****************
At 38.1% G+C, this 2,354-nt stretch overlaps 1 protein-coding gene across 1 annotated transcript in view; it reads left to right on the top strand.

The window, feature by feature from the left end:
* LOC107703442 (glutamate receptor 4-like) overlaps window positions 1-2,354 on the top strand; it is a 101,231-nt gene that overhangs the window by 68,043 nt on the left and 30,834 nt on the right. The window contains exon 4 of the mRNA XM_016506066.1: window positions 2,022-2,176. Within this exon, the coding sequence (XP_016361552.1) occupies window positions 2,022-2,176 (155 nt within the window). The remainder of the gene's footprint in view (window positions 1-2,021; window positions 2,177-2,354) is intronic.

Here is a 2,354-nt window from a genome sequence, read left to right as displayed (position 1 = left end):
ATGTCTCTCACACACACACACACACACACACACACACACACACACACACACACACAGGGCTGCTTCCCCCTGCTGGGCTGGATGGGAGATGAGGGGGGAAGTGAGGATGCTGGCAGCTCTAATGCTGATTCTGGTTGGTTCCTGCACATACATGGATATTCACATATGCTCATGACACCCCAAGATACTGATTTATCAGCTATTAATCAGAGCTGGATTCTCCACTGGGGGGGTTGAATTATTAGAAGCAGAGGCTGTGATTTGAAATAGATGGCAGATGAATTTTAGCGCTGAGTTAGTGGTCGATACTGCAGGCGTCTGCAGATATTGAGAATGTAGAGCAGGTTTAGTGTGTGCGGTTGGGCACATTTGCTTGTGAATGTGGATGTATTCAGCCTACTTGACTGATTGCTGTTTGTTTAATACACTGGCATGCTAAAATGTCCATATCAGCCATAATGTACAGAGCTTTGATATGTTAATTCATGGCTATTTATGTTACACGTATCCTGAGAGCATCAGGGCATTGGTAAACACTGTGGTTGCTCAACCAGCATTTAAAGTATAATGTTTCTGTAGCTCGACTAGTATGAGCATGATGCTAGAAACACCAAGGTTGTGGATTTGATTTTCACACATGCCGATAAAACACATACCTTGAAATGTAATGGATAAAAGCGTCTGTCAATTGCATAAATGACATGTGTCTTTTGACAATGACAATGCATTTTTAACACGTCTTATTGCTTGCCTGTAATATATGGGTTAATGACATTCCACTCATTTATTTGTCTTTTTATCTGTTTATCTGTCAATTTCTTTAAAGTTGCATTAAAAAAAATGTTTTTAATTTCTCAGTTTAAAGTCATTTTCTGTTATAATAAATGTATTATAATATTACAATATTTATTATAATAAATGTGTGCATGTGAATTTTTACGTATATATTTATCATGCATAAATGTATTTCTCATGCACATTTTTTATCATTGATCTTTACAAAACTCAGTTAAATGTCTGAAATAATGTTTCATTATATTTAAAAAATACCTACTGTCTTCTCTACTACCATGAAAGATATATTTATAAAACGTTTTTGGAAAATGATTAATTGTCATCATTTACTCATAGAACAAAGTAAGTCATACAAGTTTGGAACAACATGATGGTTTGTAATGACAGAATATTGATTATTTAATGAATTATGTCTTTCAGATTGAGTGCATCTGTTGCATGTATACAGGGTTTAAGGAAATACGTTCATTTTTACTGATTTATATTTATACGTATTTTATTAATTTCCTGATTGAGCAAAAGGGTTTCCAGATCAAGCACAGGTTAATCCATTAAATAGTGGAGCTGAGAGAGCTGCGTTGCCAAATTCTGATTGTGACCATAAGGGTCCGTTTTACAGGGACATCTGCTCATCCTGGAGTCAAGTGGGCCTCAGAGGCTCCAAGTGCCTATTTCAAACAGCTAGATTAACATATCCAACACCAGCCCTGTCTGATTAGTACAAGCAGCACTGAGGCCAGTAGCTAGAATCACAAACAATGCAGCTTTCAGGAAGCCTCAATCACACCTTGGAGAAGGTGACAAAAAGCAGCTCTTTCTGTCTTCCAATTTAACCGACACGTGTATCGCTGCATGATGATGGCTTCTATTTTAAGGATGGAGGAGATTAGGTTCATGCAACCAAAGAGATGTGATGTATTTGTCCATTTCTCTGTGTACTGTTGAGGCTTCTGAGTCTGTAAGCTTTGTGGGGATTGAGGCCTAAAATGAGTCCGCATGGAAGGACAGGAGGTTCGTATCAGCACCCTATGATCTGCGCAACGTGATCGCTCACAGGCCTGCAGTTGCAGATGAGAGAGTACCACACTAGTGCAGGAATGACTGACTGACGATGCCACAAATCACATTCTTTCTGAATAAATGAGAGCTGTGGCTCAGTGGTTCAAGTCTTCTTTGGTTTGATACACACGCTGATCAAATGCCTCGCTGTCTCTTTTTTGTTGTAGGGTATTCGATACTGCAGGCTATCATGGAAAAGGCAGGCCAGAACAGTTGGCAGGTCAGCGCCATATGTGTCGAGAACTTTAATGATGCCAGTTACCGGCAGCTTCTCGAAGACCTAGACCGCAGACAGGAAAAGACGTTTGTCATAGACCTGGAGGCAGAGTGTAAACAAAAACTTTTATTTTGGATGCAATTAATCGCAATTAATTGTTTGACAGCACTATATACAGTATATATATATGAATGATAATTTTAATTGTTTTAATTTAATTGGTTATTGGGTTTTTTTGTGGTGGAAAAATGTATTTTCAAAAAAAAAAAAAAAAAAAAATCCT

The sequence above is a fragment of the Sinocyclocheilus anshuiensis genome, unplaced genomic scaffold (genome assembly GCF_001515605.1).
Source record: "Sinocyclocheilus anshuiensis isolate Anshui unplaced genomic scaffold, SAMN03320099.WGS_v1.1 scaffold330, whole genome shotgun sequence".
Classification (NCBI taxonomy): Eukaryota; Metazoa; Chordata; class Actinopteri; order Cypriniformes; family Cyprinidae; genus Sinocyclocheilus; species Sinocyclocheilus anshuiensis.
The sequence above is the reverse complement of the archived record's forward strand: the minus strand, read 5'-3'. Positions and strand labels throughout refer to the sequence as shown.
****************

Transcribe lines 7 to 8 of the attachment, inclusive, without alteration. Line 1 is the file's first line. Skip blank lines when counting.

Source record: "Sinocyclocheilus anshuiensis isolate Anshui unplaced genomic scaffold, SAMN03320099.WGS_v1.1 scaffold330, whole genome shotgun sequence".
Classification (NCBI taxonomy): Eukaryota; Metazoa; Chordata; class Actinopteri; order Cypriniformes; family Cyprinidae; genus Sinocyclocheilus; species Sinocyclocheilus anshuiensis.